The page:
Coronavirus – Confirmed assistance for the self employed

Author: Douglas-Jones Mercer.

Date: March 27th 2020

Yesterday evening (27th March 2020), Chancellor Rishi Sunak announced the measures the government were taking to assist the 5 million self-employed people in the UK.

As expected, the main form of assistance comes with a taxable grant of 80% of average profits over the last three years up to a maximum of £2,500 per month. This means that the assistance available for those who are self-employed mirrors the assistance available for employees. This grant is available to the self-employed whether or not they have remained in work.

However, there are some caveats to the grant:

  • You must have a tax return for 2019. The Chancellor announced that anyone who missed the January filing deadline for their 2019 tax return has 4 weeks from yesterday’s announcement to file their return and become eligible for the grant. If you don’t have a tax return for 2019, you will not be eligible to receive the grant;
  • The grant is only available to those whose trading profits are £50,000 or less and assistance will be based on profit earned in the last three years. The rationale behind this is that those who earn more profit are expected to have more savings/cash at bank to be able to get through a period of non-trading or non-profit-making;
  • The grant is only available to those who make the majority of their income from self-employment. This means that people who are employed but have their own business as well may not be able to receive the grant. We presume this is to prevent the government paying out twice for one person (once under the Coronavirus Job Protection Scheme and once under the self-employed scheme);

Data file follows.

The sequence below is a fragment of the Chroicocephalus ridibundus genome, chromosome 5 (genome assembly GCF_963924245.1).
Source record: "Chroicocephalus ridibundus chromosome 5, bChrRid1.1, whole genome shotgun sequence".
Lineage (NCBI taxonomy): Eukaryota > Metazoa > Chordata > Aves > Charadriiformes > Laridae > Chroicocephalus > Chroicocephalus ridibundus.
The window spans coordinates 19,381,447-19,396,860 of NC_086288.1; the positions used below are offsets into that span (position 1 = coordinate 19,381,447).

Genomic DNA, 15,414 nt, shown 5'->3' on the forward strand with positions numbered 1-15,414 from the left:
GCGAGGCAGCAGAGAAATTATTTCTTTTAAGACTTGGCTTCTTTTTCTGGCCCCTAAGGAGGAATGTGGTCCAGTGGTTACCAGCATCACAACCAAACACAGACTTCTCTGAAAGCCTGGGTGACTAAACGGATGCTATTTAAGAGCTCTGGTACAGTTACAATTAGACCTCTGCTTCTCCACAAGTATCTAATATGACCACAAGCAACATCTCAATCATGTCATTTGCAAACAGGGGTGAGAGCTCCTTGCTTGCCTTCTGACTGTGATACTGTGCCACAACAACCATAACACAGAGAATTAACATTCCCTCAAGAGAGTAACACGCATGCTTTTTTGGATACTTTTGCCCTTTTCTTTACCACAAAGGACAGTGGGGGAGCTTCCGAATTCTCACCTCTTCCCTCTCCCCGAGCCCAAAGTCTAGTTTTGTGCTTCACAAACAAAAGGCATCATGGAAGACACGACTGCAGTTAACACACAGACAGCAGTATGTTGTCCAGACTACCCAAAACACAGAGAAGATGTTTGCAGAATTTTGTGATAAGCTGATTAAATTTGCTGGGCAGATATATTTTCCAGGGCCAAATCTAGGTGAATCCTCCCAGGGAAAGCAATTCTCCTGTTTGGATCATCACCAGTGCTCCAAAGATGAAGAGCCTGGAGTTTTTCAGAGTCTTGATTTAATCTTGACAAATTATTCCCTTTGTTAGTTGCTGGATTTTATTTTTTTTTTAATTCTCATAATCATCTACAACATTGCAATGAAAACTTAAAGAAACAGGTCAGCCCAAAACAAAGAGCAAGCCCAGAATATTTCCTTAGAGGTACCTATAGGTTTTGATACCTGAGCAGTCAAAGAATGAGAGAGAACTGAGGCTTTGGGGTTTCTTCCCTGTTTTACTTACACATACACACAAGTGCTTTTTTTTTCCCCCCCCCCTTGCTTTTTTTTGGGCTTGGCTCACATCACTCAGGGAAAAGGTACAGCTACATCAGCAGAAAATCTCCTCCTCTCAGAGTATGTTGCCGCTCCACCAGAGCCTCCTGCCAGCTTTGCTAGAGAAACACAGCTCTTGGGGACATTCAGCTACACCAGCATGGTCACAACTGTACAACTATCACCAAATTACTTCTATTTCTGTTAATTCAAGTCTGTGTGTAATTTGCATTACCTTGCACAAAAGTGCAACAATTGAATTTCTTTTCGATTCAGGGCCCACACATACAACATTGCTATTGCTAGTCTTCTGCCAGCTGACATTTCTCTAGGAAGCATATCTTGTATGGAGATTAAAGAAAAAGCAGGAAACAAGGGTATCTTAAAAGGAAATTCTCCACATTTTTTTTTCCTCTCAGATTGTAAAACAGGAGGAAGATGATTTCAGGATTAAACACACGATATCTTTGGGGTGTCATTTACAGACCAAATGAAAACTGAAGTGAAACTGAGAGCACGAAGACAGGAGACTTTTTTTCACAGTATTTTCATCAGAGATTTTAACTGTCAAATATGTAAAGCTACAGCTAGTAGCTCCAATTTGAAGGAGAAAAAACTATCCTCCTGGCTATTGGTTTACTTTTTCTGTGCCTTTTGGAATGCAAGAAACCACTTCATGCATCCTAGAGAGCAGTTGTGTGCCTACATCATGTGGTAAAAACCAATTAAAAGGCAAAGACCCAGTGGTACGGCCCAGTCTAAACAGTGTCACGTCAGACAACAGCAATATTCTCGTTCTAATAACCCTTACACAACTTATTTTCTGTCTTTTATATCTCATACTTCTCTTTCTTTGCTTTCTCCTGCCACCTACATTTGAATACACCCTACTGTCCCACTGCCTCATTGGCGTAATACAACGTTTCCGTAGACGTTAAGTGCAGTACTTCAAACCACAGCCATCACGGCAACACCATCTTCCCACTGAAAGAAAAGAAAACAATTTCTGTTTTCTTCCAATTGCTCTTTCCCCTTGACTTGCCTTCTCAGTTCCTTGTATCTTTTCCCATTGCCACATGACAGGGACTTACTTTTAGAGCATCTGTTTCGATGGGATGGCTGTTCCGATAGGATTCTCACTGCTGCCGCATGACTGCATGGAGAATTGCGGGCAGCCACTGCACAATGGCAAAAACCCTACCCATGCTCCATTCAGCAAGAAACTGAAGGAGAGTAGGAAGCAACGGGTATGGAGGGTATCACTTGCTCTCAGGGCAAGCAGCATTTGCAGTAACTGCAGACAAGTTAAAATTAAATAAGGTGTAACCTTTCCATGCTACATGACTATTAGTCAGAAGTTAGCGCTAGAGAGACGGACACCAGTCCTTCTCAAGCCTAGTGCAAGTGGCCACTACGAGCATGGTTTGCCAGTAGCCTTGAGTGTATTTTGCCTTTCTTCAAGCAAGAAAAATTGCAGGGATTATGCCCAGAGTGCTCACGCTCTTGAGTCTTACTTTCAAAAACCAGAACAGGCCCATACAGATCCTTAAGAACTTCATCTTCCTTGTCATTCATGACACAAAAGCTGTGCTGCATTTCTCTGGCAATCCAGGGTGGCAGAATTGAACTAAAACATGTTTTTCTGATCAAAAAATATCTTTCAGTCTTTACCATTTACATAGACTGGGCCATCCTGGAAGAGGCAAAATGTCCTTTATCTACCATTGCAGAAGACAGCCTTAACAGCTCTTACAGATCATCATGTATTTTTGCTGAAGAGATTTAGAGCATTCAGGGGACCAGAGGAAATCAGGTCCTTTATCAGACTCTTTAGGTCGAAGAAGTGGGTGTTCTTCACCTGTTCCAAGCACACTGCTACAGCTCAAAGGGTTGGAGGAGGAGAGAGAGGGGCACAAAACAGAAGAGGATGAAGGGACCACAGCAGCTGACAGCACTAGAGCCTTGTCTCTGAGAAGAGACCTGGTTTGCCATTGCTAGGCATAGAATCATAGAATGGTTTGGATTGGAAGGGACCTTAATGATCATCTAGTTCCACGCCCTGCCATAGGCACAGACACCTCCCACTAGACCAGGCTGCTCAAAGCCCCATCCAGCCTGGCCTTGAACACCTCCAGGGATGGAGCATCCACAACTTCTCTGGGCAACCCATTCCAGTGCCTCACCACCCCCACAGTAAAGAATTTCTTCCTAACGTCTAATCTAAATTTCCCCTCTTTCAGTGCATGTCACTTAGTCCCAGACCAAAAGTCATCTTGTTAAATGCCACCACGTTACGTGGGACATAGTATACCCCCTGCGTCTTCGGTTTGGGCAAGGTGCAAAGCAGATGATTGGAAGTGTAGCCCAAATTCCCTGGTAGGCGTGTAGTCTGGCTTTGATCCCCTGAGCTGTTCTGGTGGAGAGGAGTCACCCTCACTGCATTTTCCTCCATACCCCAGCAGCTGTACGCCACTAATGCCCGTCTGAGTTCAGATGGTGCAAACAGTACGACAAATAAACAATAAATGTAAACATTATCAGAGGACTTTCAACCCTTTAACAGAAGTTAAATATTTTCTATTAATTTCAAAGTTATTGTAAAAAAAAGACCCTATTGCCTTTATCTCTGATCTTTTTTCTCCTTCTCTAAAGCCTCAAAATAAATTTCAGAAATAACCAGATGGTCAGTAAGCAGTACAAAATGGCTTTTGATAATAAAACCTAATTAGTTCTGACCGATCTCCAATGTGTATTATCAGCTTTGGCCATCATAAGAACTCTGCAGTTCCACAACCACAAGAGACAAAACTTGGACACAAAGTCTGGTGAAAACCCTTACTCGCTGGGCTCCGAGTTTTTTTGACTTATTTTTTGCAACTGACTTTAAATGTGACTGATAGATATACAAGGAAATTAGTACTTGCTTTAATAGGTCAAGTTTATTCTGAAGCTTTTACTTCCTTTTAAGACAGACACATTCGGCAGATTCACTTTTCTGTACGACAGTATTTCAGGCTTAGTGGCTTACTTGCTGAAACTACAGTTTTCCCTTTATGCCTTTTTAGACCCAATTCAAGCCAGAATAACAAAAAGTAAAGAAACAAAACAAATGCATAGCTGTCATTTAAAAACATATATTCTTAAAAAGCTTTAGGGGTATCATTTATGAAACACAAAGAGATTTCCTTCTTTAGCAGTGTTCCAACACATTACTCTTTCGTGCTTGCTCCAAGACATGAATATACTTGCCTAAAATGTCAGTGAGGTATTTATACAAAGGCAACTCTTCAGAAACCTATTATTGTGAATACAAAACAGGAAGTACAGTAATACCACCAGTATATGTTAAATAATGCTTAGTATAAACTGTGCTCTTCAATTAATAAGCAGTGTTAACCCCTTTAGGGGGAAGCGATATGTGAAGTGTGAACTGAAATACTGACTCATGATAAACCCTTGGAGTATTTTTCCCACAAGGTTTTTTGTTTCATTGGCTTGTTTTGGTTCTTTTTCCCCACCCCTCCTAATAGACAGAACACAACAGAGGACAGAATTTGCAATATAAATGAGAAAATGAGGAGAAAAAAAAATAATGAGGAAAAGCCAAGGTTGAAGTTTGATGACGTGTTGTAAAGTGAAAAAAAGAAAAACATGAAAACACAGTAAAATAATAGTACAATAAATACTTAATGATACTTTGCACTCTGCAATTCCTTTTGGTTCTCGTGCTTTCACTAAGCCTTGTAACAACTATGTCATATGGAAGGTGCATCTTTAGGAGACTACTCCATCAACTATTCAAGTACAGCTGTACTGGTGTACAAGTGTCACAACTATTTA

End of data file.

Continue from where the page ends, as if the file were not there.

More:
• The Chancellor announced that they expect assistance to be available from the beginning of June 2020. This means that those who have already ceased trading or are on restricted incomes will need to be able to fund themselves until the assistance becomes available. It is not clear how, if they have employees themselves, they are expected to pay workers who are furloughed or on sickness absence (given the assistance for furloughed workers is on the basis that employers pay employees and then claim the money back);
  • The grant is taxable, and needs to be declared on tax returns by January 2022.

The Chancellor estimates that 95% of the self-employed will benefit, and HMRC will contact individuals to advise them of how to apply for the grant. The Chancellor also reminded us of the assistance already available in the form of deferring self-assessment tax, widening access to Universal Credit and that assistance which is available to everyone being mortgage/loan holidays and further assistance from financial institutions.

This note was written by Georgia Power, a solicitor in DJM’s Corporate and Commercial department. If you need any assistance you can contact Georgia on gpp@djm.law.co.uk or on 01792 656518.

Latest Tweets

Managing #bereavement in the workplace can be challenging. Read an #Acas guide outlining good practice: http://djmlaw.legalresourcecentre.co.uk/topics/working-time-hours-leave-flexible-working/acas-good-practice-guide-managing-bereavement

When to use an agent for sales, and when to use a distributor: See 2 http://djmlaw.legalresourcecentre.co.uk/topics/using-agents-and-distributors/agents-and-distributors-faqs

Treat sick employees fairly but stay on top of unauthorised absence - sound's tricky? Our free guidance can help: http://djmlaw.legalresourcecentre.co.uk/topics/sickness-and-sick-pay

From the blog

  • GDPR and the Internet

    Read Article
  • DJMs Corporate Team advise on the sale of iCom Reward Works to Terryberry

    Read Article

© 2022 Douglas-Jones Mercer Solicitors
Website by NetBop